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Making 3D Style Text In Inkscape: Using The Interpolate Effect In The Free Vector Graphic Application

Inkscape is a popular free and open source vector line drawing application that is widely considered to be the open source community’s alternative to the industry standard application, Adobe Illustrator.

This Graphic Design school style tutorial shows a simple usage of the Interpolate effect.

Getting Started

The first step is to open a new document and then select the type tool from the tools palette and add some text to the page. The next few steps are taken to convert the text to a simpler path which will help to keep the file a little smaller and make the effect quicker to run, particularly on less powerful computers.

Step one is to go to the Path menu and select Object to Path. From this point on the text is no longer editable. Next step is to go to Path and click Break Apart which results in the individual letters being separated. One other result of this is that the counters of letters, such the centre of the letter ‘O’ is also treated as a separate item.
To reverse this effect, the centre of the ‘O’ is selected and, holding the Shift key, the outer part of the ‘O’ is also selected. With the two parts selected simultaneously, the next step is to go to Path and click Exclusion, which removes the counter from the ‘O’ making it fully recognisable as a letter again.

This step needs to be repeated with all the letters that have closed counters and when completed, the Union command is selected from the Path menu to join all the letters back into a single object.

Applying the Interpolate Effect

This new object can now be duplicated by clicking Duplicate from the Edit menu and the new copy is dragged down the page. The original can be kept as back up in case of problems. The duplicated object is now duplicated again and can then be moved a little way upwards and to the left, as in the third image.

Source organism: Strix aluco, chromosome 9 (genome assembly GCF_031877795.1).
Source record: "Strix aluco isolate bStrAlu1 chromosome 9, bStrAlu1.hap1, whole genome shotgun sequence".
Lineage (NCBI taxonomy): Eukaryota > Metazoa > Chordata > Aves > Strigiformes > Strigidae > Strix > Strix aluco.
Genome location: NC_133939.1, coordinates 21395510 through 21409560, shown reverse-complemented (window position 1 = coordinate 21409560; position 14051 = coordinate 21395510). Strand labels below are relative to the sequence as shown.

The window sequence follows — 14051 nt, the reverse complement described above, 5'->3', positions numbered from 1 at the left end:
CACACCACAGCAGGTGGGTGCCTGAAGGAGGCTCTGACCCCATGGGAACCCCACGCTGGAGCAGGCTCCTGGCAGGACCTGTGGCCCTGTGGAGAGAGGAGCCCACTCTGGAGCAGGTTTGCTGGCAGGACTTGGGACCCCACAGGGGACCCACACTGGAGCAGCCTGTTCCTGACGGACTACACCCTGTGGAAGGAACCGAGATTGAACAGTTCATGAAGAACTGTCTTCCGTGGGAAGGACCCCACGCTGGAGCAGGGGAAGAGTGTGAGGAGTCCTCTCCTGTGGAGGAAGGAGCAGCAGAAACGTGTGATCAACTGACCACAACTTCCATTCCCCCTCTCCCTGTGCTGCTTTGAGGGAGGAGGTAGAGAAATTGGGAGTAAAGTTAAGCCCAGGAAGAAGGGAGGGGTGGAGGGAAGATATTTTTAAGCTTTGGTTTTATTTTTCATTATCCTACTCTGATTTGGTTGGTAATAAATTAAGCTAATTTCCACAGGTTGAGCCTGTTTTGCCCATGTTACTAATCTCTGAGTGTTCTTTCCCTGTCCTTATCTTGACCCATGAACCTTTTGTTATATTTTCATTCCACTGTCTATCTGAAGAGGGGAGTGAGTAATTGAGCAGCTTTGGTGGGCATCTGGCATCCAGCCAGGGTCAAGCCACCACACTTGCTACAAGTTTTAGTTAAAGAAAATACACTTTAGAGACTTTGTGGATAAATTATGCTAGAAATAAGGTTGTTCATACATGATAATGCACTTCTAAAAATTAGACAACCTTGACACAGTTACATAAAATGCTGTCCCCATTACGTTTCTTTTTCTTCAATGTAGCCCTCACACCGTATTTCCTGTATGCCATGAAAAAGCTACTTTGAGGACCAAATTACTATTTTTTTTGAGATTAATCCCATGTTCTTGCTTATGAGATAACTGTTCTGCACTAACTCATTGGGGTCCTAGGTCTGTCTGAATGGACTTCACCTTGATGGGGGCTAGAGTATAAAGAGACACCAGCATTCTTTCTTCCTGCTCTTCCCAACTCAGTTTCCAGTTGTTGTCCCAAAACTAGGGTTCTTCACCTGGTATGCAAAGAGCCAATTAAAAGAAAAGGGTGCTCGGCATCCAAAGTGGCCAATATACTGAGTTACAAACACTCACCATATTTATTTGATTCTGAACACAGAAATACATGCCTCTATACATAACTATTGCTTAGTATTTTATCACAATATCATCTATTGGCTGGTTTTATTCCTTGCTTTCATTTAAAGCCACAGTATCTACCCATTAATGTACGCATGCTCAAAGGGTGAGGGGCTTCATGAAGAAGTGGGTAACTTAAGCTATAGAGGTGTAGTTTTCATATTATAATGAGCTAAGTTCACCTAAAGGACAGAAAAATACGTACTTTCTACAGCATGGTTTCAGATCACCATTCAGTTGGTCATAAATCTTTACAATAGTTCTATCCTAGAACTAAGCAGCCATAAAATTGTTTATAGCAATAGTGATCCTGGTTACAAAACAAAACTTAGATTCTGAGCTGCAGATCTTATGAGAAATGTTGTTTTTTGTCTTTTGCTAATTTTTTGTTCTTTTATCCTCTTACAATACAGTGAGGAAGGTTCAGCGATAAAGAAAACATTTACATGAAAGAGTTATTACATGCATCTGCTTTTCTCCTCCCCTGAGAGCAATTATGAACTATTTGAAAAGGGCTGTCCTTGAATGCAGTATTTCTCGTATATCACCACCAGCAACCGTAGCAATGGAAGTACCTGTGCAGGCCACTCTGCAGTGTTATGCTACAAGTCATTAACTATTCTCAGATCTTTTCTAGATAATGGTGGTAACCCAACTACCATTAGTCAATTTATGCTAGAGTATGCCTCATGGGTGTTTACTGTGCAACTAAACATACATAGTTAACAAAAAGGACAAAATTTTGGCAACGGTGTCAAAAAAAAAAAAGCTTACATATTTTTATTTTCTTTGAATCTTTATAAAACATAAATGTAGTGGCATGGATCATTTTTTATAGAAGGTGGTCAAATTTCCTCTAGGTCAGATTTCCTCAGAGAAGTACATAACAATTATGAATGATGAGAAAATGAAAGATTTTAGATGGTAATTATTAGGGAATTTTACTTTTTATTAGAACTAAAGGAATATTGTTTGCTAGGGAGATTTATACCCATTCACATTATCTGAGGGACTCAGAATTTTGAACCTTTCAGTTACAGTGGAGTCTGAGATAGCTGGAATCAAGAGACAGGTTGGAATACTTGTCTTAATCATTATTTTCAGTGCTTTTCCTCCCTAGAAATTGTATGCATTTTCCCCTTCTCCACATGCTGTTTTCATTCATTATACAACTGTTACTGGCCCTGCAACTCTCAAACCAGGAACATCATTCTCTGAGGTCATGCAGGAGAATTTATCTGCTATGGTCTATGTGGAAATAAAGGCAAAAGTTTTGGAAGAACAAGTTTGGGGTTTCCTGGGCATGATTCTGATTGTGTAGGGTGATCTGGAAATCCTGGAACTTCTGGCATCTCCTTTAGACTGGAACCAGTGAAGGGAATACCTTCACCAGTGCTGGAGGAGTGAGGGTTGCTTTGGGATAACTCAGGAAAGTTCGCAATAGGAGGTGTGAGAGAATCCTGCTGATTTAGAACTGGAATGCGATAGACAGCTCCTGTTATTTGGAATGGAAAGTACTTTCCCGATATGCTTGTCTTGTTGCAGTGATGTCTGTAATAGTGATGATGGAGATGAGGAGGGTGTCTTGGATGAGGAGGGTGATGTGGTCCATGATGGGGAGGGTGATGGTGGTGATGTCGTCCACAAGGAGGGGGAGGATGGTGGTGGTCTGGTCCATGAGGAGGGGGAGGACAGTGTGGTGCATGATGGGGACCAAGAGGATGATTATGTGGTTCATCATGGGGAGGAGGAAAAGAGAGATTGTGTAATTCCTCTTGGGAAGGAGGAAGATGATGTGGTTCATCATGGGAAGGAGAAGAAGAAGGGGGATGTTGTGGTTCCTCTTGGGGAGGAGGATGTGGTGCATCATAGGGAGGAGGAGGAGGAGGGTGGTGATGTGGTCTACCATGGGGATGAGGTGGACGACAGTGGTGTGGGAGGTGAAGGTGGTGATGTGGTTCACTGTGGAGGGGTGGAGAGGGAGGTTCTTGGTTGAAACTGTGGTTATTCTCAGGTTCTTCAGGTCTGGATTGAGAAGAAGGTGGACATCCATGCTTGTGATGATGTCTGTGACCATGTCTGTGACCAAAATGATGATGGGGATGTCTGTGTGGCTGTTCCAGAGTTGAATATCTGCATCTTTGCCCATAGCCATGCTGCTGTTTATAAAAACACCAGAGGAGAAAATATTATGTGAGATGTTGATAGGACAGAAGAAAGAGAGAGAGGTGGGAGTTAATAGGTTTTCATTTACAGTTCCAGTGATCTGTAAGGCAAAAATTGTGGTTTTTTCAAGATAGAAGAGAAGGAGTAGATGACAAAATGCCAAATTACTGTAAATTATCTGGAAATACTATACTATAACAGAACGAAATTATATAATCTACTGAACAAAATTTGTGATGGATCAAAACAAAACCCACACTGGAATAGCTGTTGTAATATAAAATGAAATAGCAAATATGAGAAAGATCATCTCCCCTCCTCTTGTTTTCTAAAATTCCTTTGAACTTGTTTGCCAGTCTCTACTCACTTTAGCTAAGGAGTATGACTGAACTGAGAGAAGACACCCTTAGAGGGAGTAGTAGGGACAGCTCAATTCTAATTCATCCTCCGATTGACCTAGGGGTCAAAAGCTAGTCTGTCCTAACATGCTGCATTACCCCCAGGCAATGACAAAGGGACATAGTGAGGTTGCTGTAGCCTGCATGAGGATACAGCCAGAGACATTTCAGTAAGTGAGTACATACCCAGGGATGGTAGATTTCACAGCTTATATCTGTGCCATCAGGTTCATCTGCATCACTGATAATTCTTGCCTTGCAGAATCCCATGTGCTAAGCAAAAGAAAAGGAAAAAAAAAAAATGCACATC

These two objects are both selected and the 3D effect is applied by going to the Effects menu and selecting Interpolate from the Generate from Path sub menu. In this example Exponent was set to zero, Interpolation Steps was fifty and the Interpolation Method set as one. When the Apply button is clicked a script automatically places fifty duplicated layers into the document, each with a slight offset that produces the effect of 3D text.

This new 3D object can be moved down the document’s stacking order by selecting Lower from the Object menu. This places the original text on top of the interpolated layers and in the example image, a gradient blend was then applied to the text to add a little more interest.

This is a very quick and easy technique for producing 3D style objects using Inkscape and this can be used in a variety of different ways.


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